By SOPHIE NICHOLLS JONES
Coding may one day be as synonymous with accounting as Excel.
According to a recent CPA Canada report, Why Should CPAs Code, skill requirements for current finance job postings include: the ability to promote automation; using basic programming and advanced data analysis tools; collecting, manipulating and interpreting data to isolate key trends and summarize findings; and a strong knowledge of programming languages, including Visual Basic for Applications (VBA), Python, R and SQL.
“While Excel will also remain near and dear to the hearts of CPAs, increasingly, the focus on data-driven decision making has necessitated the shift to collecting and analyzing as much data as possible,” says Michael Wong, principal, technology, research, guidance and support at CPA Canada
Excel may no longer be the only tool CPAs may need to work with.
As CPA Canada points out in its latest Mastering Data Series, Canada’s economy and society are becoming more digital, as part of its Foresight: Reimagining the Profession initiative, organizations are now managing and overseeing data and digitization policies and strategies, where CPA competencies are valued and necessary. “CPAs must use their foundational proficiencies in business expertise, judgment, skepticism, analysis and systems to be a part of that [transformation],” it says.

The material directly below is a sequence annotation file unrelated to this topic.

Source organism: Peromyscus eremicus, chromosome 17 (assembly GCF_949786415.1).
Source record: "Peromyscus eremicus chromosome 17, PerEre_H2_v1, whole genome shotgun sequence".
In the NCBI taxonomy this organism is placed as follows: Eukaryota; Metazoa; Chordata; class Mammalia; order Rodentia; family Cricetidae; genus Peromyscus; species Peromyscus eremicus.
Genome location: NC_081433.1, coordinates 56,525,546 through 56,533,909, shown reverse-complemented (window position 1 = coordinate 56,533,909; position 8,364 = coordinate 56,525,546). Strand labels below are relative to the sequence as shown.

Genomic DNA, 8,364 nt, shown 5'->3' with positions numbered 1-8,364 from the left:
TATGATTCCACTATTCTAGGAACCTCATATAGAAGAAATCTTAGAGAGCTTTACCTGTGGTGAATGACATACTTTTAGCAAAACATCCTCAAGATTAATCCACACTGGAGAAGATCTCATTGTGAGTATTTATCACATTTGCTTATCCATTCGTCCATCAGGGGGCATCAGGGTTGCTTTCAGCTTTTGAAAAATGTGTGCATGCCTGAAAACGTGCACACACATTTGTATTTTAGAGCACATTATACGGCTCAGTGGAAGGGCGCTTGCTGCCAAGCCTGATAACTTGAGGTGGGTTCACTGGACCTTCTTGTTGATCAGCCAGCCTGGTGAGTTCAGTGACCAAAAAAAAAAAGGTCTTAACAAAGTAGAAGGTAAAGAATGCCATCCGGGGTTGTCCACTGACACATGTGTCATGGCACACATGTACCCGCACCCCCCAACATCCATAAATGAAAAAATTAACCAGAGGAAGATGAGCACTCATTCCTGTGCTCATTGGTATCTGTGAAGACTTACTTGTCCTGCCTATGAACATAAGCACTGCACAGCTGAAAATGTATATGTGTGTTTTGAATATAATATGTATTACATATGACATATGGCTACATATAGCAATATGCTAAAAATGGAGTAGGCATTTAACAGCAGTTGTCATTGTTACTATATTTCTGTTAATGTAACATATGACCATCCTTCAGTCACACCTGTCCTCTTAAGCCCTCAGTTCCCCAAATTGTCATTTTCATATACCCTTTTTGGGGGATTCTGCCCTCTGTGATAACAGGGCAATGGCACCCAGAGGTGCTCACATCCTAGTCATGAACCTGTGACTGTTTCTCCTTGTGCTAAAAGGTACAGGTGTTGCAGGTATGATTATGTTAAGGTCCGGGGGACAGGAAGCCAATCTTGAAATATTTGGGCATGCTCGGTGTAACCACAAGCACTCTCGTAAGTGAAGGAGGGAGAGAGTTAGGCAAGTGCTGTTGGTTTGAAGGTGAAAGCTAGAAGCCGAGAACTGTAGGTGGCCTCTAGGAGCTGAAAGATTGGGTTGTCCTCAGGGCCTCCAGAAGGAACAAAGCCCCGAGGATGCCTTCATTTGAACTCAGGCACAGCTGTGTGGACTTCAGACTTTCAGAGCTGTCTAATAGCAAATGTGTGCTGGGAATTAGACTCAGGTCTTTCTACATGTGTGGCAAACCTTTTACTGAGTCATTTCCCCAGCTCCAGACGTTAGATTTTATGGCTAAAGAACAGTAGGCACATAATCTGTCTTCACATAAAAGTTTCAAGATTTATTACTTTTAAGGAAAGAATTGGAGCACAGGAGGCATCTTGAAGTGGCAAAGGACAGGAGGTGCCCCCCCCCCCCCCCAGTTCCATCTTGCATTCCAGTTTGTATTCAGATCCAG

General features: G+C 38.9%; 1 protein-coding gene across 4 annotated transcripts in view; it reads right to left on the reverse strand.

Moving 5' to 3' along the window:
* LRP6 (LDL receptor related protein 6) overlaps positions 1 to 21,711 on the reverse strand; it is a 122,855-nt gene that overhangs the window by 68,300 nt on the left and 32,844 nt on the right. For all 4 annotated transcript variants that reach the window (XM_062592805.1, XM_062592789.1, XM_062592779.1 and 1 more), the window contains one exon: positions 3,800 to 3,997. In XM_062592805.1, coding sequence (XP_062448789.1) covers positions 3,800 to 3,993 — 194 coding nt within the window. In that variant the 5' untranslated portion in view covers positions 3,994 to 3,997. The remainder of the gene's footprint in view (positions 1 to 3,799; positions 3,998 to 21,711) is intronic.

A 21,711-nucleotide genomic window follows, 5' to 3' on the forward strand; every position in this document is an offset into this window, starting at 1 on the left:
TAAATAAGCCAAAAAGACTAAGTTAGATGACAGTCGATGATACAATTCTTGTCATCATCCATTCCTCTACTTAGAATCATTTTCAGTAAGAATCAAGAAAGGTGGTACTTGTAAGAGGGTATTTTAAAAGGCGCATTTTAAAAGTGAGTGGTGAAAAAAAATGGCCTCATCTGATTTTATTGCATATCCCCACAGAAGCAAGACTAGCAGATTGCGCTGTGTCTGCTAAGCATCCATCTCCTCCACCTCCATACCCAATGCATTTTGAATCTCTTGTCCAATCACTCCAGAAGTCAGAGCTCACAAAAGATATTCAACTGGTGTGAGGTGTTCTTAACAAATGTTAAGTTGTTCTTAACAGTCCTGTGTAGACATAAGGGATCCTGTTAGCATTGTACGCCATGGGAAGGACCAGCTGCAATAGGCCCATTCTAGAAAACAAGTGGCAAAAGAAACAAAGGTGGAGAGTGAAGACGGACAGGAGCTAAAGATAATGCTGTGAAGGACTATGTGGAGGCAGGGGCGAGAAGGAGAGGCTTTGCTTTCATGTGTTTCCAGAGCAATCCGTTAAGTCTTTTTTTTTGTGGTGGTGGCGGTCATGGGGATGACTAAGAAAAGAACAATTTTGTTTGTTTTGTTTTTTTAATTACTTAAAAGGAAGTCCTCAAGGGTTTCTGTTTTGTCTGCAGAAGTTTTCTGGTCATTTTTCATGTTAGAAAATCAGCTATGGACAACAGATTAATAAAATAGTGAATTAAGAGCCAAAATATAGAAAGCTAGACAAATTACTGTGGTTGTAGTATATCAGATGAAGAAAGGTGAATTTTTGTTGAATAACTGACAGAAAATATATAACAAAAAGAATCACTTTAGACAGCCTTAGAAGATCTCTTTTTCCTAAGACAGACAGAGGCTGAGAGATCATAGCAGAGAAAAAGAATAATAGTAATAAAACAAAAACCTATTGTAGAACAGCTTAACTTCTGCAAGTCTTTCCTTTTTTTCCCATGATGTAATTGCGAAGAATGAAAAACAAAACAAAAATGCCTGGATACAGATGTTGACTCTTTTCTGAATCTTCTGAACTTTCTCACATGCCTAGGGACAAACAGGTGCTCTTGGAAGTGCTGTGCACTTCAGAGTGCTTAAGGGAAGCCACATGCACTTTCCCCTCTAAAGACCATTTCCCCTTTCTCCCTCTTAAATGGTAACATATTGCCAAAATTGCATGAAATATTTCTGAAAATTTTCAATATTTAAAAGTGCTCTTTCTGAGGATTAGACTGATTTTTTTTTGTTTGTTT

With that in mind, CPAs must embrace a skillset evolution, establishing how their roles will change and any adjustments they’ll need to make.
Below are four tips to help the hesitant CPA hop on board this inevitable career development.
With the shift to data-driven decision making and as finance functions increasingly automate, CPAs will need to acquire knowledge of data analysis and programming tools.
“There is no shortage of tools out there to help with data analysis and visualization,” says Wong. “Tools like Tableau and PowerBI are great for data visualization, while Python scripts are much more efficient working with huge datasets.”
Alan Huang, associate professor of finance at the University of Waterloo and contributor to the Why Should CPAs Code report, recommends CPAs start the journey by exploring these various tools, familiarizing themselves with their purpose and attributes before doing a deeper dive into coding.
“If you come down to the stage where you need to write some code, there are lots of options,” he says.
When it comes to learning code, CPAs should start small and find their bearings where they are most comfortable, recommends Wong. This may initially be via Excel, automating tasks using formulas, then moving to programming languages including Macros and VBA for more complex tasks, he explains. [Look to the Why Should CPAs Code report for some starter course options.]
“Start by finding small pieces of a larger process to automate. Once you are successful in those, then look to go bigger,” he says. “The basic logic around coding is very similar across different programming languages, so once you’ve developed an understanding of how to code certain logic, it can be applied to other broad-based languages like Python or R.”
There’s a misconception that coding equals software development, says Wong. Remember, accountants aren’t expected to also be computer engineers.